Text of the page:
I want my life to be like this mushroom carbonara we had last weekend. Easy. Quick. Minimal effort that produces fabulous quality and taste. Chopping the onions and mushrooms, crushing the garlic and sauteeing it together while the spaghetti boiled took around 10 minutes, and I have a 10-minute heart and life stopwatch inside that goes off whenever a problem, issue, person or my own self starts to head in the 30-minute, or God-forbid, the hour-long direction.
Why didn’t I listen to those who told me that the living of life, the sorting through of life, the fixing and mending of life takes time. The change we want, the desires we have, and the ache of lack clenches inside me. It’s a familiar feeling, one I lived with since I was a child. Whether it was not getting picked to be on the newspaper in grade six or the pain of friendship betrayals in high school, I always knew there was more, that somehow the person I was and the things I was doing was not representative of what was deep inside. I could never figure it out then; I was only maddeningly impatient with myself, loathing myself for not being where I was supposed to be because it was supposed to be happening now. Everything should come together right here right now.
Life takes time, and time gives life.
It has only been in the past weeks that this came together for me as I am slowly beginning to see the life that grows around me and the life that blooms inside of me after years of only being able to see pain, death and emptiness. Time gives life because it takes time to bring life into existence, it takes time to birth life, it takes time to create life.
I remember after Small One was born thinking about when he would start sleeping through the night. I didn’t care so much that he woke up at night, but sleeping through the night would be an achievement, my achievement, proof that I was a good parent and knew what I was doing. So he was going to sleep through the night. Early. Earlier than everyone else’s babies.
You know where this story goes. Of course he didn’t sleep through the night early, and I tried things I should not have tried to get him to sleep more because I was ignoring the laws of time and placing myself as lord over time. He needed time, and the truth is, I needed it, too. I needed those night feedings of holding him in my arms, getting to know him, understanding him, falling in love with him. I needed the time to think, to watch early sunrises, and I needed to be taken to my emotional and physical limit to realize that I would not be able to do this on my own because having a baby is an exercise in knowing you can’t do it alone.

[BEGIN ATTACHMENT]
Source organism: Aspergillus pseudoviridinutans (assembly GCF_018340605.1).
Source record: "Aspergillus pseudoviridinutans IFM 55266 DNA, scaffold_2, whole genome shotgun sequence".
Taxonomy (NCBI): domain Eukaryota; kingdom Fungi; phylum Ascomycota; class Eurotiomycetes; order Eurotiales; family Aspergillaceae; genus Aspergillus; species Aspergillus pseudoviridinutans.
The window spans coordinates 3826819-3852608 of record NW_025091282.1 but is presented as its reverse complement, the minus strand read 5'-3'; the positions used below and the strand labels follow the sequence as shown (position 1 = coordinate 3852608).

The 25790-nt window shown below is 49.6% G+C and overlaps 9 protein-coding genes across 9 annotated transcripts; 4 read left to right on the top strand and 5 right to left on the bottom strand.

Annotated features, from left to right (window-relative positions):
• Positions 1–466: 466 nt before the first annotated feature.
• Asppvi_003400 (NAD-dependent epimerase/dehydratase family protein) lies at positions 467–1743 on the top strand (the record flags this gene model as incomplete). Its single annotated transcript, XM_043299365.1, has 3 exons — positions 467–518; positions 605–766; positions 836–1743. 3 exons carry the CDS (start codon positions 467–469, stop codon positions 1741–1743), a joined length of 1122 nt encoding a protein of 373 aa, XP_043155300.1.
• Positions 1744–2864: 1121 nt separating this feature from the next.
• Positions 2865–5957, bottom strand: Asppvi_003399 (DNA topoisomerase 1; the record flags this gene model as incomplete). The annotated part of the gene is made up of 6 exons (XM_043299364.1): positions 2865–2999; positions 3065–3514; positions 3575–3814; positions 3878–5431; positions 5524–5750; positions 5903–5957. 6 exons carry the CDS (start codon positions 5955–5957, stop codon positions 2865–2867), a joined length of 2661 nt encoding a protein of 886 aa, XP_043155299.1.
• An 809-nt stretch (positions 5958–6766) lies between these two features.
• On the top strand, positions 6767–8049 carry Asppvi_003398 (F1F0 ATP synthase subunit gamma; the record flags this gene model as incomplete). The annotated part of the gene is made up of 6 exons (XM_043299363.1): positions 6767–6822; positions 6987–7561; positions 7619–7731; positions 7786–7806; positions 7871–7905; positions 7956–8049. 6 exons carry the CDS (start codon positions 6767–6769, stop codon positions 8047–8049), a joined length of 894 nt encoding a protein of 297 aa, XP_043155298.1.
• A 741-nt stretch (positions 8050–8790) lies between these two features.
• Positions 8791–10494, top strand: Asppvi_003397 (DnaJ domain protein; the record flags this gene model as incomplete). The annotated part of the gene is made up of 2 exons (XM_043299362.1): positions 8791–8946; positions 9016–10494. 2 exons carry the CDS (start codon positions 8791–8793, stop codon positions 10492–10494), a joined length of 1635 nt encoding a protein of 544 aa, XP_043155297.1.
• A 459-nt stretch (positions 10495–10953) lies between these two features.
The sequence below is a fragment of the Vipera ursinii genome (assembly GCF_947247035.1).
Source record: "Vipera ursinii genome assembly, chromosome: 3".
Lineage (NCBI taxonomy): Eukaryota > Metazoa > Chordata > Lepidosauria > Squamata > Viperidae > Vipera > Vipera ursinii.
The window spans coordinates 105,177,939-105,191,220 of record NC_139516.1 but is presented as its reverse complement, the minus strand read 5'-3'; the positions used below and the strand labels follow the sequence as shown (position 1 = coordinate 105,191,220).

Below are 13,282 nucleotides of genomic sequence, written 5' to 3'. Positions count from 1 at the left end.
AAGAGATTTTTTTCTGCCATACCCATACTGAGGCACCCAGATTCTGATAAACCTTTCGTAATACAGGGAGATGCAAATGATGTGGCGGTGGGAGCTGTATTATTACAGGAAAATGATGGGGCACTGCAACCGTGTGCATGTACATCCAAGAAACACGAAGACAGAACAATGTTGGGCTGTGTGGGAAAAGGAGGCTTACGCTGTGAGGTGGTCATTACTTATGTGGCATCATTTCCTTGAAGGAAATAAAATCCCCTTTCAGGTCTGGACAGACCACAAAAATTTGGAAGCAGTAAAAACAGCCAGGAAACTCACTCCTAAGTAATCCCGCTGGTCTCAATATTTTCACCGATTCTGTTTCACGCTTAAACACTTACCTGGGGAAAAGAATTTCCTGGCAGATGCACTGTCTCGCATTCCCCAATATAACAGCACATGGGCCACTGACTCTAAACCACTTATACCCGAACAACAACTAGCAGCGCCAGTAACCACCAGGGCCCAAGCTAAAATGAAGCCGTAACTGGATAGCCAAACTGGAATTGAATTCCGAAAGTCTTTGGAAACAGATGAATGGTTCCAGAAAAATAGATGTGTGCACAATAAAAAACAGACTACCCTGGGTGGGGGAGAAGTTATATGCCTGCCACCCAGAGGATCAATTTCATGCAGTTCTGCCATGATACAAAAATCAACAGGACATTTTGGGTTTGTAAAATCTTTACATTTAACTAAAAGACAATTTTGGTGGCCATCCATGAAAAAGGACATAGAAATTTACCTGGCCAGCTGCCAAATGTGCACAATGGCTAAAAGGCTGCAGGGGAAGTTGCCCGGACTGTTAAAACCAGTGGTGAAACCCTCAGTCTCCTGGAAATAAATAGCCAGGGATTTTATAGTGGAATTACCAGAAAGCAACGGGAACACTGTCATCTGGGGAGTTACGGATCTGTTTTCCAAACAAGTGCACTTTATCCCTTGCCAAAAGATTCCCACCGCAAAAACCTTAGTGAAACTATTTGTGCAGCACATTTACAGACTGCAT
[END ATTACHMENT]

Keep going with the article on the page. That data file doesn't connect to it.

It took time, but time brought life to us and we learned what worked for Small One, for us, for our family.
I remember battling fear and insecurity about everything from school and grades to food and cooking to make up to hair cuts to clothing to money to boys to men to university choice to what people thought of me to what people in positions of influence thought of me to having enough friends to really this list could go on for a while.
And I remember thinking I could not go on like this but my ways of trying to fix it ignored the one thing I needed for “it” to change – I needed time. It has only been in the daily living, the daily facing of daily challenges, the daily choosing to say no to the daily fear and the daily insecurity that has led to the daily covering of the daily peace and the daily freedom.
I remember when Husband and I started our marriage, and I moved into his apartment. He wasn’t a typical bachelor – the flat was cleaner then than it is now – and he had good taste in furniture and appliances, but I still wanted everything decorated now, everything needed to be thrown away, sorted, cleaned out, organized now. But Husband lives by the laws of time, he does not have an internal stopwatch that goes off when something is taking too long, and he does not do something for the sake of completing an imaginary list or schedule. He does not rush. Ever.
I didn’t kick and scream because that’s not how I do things, but every few months my internal stopwatch went off and a meltdown ensued. I cried, I whined, I complained, I got angry because nothing was changing, everything was still the same.
How much heartache could I have saved all of us if I could have just waited? Why didn’t I realize that the months of “suffering” with disorder was something that would come together with time? We needed time to see what was the best way to go about tackling our things, we needed time to know what kind of home we wanted to create, we needed time to find the right pieces of furniture and the style that is us, not the style that is me or the style that is him.
The time is right now as we slowly work our way through this home, deciding what will stay and where it will stay, brainstorming ideas for how to better organize and build our family’s possessions and dreaming of creative projects that best suit the space that we have. We are off-schedule already, parts of our flat are a mess, and it is good.
But even this, this doing that we have now, this time that I have waited impatiently for, even this is taking time, but for a change I am not whining, crying and complaining because after two years – and maybe even a lifetime – of impatience, my heart is a little wiser and knows that it will take time, it has to take time, life takes time and time brings life.
- Mushroom Carbonara (from delicious. magazine) An easy recipe for lunch or dinner. The ingredient list is simple, and it takes 10-15 minutes to cook from start to finish. I have all the ingredients between our pantry and fridge, with the mushrooms being the only thing I would normally have to plan for.